We Need To Be Aware Of The Perils Of Privilege
Sunday of Week 3 in Lent
A tragic story about a group of believers who were slaughtered by Roman soldiers begins today's Gospel reading. It appears that the people who reported this story to Jesus believed that the victims were punished for their sins and got what they deserved. This prompted Him to give a stern warning, “Unless you repent you will all perish as they did.”
He then told them a story of a fig tree that produced nothing and the owner of the vineyard ordered it to be cut down. The gardener pleaded for the tree to be given one more year. He himself would give it special treatment. Then, if it produced nothing, he would cut it down. Here we see Jesus wanting to give all of us another chance to change. He, the Gardener, wants us to be fruitful in good works.
Jesus addressed this parable to everyone, but especially to the leaders of Israel. They were privileged people, given every opportunity to make something good and useful of their lives, but they had completely misunderstood their position. They had seen it not only as a sign of divine favour but also their due. It was this attitude that prompted Jesus to warn them about the perils of privilege.
In our materialistic society, we tend to think of privilege in terms of money - but there is more to it that. Growing up in a good home is a privilege. To receive a good education is a privilege. To enjoy political freedom is a privilege. To have a healthy body and sound mind are privileges. In one way or another, we are all privileged people and we need to hear the warning of Jesus about the perils of privilege.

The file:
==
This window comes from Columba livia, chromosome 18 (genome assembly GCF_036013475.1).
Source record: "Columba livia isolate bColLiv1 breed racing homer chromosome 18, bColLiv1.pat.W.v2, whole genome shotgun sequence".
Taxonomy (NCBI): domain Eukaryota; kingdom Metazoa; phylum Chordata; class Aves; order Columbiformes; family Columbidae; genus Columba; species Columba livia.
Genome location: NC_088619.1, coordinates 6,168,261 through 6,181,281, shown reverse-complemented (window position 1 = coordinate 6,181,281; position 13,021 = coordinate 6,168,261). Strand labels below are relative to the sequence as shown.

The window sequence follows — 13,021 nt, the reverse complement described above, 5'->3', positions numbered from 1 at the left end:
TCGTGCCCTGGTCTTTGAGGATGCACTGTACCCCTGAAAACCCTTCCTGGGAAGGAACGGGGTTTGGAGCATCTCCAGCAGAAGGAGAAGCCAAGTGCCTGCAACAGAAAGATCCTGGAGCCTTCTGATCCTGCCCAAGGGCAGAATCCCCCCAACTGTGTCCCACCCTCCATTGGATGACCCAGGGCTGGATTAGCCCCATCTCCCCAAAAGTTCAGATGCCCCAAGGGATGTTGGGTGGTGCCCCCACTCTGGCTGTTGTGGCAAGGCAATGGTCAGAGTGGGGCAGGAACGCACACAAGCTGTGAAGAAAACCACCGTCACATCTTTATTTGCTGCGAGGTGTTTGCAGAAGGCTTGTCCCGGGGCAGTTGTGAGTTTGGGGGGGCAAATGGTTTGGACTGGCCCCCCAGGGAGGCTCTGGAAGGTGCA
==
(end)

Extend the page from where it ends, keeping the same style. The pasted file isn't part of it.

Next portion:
The people in our reading considered themselves more fortunate than those who were slaughtered but looked upon themselves as more deserving people. From our privileged positions we may fail to see life in its proper perspective.
We look at our material possessions and compare ourselves with those who have little or nothing and draw the conclusion that we are more industrious. We look at our formal education and compare ourselves with those who have little or none and assume that we are more intelligent.
Somehow it does not occur to us that the main reason for our success is that we had better opportunities. In almost every instance, a fortunate circumstance can be traced back to a privileged position, but we fail to see that. We can think of ourselves as special people who deserve all the favours that we enjoy. This is one of the perils of privilege.
A result of this is that we can fail to feel the pain of those who are less fortunate. It is said that a full stomach does not know an empty one and so they never worry about those who starve. One of the things we should pray for every day is an observant eye for those who are less well off than ourselves and to be caring about their plight.
We should be grateful for what we have and then try to help those who are less fortunate than ourselves. Sin is not only something bad that we do. It is also something good that we fail to do. We might be surprised to discover how much that theme is part of Jesus' thinking.
The whole point of today’s Gospel is that we must learn to care. Consciously and deliberately we must be giving, loving and sharing people. When Jesus spoke about fruitful living, I don’t think He meant doing big and impressive things. We are all capable of small unselfish deeds that help to make other people’s lives a little easier. All that it needs is an observant eye and a caring heart.
Lord Jesus, help us have an observant eye and a caring heart, especially towards those people less fortunate than we are.